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Does ACT Work With Post Traumatic Stress Disorder?

Caregivers Who Develop PTSD



Topics Covered in This Post 

  • How traumatic events can change us. 
  • Can acceptance and commitment therapy (ACT) help people with PTSD? 
  • ACT as living in the ‘and’. 
  • The importance of values when building a life following PTSD.
  • •ACT and defusion.
  • How we can get better at dealing with emotional pain. 
  • ACT provides a set of tools (the 6 core principles) that we can use in response to different situations. 

What Happens When We Can’t Deal with a Traumatic Event?

Sometimes things happen to us that are so horrible that we just can’t deal with them. This could be a single traumatic experience or repetitive incidents over many years (e.g. growing up in a violent home). The impact of trauma can be so great that it changes who we are, and it can leave us with ongoing mental and physical symptoms known as post-traumatic stress disorder (PTSD).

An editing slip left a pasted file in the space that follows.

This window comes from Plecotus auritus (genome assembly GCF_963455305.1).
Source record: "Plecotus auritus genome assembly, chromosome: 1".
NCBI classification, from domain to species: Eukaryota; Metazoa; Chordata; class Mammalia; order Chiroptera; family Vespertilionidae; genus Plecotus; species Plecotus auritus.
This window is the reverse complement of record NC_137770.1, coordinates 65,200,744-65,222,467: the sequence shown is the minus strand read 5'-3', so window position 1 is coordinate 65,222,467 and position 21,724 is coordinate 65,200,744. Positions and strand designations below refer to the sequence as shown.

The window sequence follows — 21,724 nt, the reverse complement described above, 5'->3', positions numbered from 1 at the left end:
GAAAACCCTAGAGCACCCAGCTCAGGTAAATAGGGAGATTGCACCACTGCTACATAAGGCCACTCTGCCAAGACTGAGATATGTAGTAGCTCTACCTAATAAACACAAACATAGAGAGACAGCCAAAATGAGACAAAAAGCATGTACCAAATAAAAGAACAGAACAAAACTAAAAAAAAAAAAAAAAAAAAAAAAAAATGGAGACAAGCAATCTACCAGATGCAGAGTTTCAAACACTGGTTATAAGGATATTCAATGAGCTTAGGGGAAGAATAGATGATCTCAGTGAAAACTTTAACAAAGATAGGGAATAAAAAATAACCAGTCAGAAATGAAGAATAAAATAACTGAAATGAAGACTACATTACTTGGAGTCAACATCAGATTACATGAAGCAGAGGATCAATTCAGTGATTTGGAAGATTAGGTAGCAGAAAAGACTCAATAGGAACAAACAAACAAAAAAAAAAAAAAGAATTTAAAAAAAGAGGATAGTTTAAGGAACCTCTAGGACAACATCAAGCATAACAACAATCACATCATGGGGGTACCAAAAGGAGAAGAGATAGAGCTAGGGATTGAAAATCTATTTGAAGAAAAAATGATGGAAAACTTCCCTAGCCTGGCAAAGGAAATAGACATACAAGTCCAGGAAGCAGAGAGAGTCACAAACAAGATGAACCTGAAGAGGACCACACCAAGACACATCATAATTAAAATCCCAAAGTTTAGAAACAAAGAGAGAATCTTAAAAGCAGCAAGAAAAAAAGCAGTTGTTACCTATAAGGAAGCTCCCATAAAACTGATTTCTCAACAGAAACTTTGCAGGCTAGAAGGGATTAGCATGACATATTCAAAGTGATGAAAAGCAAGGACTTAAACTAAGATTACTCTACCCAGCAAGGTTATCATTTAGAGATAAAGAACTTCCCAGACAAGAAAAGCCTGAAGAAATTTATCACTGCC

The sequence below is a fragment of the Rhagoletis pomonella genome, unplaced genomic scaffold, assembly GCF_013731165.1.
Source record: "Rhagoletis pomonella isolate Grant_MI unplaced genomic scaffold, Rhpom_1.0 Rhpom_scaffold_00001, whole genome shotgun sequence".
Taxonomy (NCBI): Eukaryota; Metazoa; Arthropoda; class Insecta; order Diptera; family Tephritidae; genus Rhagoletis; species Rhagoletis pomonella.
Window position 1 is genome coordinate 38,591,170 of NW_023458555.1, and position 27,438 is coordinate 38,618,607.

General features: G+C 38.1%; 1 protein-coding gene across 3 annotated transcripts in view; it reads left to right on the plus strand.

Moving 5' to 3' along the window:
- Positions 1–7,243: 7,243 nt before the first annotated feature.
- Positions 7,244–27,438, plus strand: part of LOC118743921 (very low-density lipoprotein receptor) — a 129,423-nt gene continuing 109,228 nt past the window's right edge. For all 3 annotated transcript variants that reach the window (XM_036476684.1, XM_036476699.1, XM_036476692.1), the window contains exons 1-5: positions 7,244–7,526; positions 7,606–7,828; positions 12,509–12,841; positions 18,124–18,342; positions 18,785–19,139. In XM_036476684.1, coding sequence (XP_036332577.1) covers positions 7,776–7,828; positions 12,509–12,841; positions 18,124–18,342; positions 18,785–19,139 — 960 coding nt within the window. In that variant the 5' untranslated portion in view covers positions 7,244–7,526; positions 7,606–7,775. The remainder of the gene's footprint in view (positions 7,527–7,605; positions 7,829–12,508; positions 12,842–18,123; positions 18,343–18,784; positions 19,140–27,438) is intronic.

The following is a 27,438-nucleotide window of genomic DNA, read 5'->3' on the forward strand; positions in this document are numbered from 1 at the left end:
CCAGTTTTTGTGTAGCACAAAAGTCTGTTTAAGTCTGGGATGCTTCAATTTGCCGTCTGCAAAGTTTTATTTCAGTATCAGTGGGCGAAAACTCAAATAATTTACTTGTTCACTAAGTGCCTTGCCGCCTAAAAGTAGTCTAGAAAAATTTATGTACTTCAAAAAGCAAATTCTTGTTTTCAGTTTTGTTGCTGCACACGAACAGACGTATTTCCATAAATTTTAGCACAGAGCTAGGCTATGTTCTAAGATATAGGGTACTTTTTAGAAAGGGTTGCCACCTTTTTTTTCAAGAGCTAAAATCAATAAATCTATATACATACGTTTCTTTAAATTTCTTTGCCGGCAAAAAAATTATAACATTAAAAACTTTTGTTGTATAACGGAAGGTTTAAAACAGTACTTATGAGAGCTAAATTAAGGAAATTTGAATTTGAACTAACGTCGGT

The symptoms of PTSD can include flashbacks, nightmares, panic attacks, anger outbursts, depression, psychological reactivity (e.g. increased heart rate in response to a reminder of the past trauma), emotional numbness, and an inability to enjoy life. There can also be guilt and shame about not being able to get over the past. In fact, this idea that we should just pull ourselves together is part of the problem. It is based on the misconception that we choose how our body reacts to traumatic events and we are therefore responsible for our symptoms. This is simply not the case. 

“Trauma interferes with some of our basic assumptions about the world.”
Sheela Raja - Overcoming Trauma and PTSD: A Workbook Integrating Skills from ACT, DBT, and CBT

Can Acceptance and Commitment Therapy (ACT) Help People with PTSD?